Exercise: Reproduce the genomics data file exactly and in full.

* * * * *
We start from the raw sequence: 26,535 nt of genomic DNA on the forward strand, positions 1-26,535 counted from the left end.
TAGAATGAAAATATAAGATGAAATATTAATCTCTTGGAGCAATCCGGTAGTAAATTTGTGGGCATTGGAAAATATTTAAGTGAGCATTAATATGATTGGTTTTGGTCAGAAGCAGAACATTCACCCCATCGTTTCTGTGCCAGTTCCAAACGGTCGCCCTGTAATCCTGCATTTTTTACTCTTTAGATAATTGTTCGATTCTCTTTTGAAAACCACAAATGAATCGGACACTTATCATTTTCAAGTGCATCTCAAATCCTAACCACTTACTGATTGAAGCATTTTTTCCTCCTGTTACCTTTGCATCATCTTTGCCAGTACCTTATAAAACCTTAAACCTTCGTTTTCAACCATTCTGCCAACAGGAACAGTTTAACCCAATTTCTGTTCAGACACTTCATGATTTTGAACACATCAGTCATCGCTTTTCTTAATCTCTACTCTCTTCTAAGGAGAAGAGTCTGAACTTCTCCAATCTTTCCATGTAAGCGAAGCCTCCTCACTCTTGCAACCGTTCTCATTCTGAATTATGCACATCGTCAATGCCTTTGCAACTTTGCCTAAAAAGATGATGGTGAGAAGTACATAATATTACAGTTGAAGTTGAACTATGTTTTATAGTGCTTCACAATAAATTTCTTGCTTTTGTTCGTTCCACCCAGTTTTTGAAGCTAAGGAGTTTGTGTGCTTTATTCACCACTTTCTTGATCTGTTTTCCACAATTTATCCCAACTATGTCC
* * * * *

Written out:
We start from the raw sequence: 26,535 nt of genomic DNA on the forward strand, positions 1-26,535 counted from the left end.
TAGAATGAAAATATAAGATGAAATATTAATCTCTTGGAGCAATCCGGTAGTAAATTTGTGGGCATTGGAAAATATTTAAGTGAGCATTAATATGATTGGTTTTGGTCAGAAGCAGAACATTCACCCCATCGTTTCTGTGCCAGTTCCAAACGGTCGCCCTGTAATCCTGCATTTTTTACTCTTTAGATAATTGTTCGATTCTCTTTTGAAAACCACAAATGAATCGGACACTTATCATTTTCAAGTGCATCTCAAATCCTAACCACTTACTGATTGAAGCATTTTTTCCTCCTGTTACCTTTGCATCATCTTTGCCAGTACCTTATAAAACCTTAAACCTTCGTTTTCAACCATTCTGCCAACAGGAACAGTTTAACCCAATTTCTGTTCAGACACTTCATGATTTTGAACACATCAGTCATCGCTTTTCTTAATCTCTACTCTCTTCTAAGGAGAAGAGTCTGAACTTCTCCAATCTTTCCATGTAAGCGAAGCCTCCTCACTCTTGCAACCGTTCTCATTCTGAATTATGCACATCGTCAATGCCTTTGCAACTTTGCCTAAAAAGATGATGGTGAGAAGTACATAATATTACAGTTGAAGTTGAACTATGTTTTATAGTGCTTCACAATAAATTTCTTGCTTTTGTTCGTTCCACCCAGTTTTTGAAGCTAAGGAGTTTGTGTGCTTTATTCACCACTTTCTTGATCTGTTTTCCACAATTTATCCCAACTATGTCC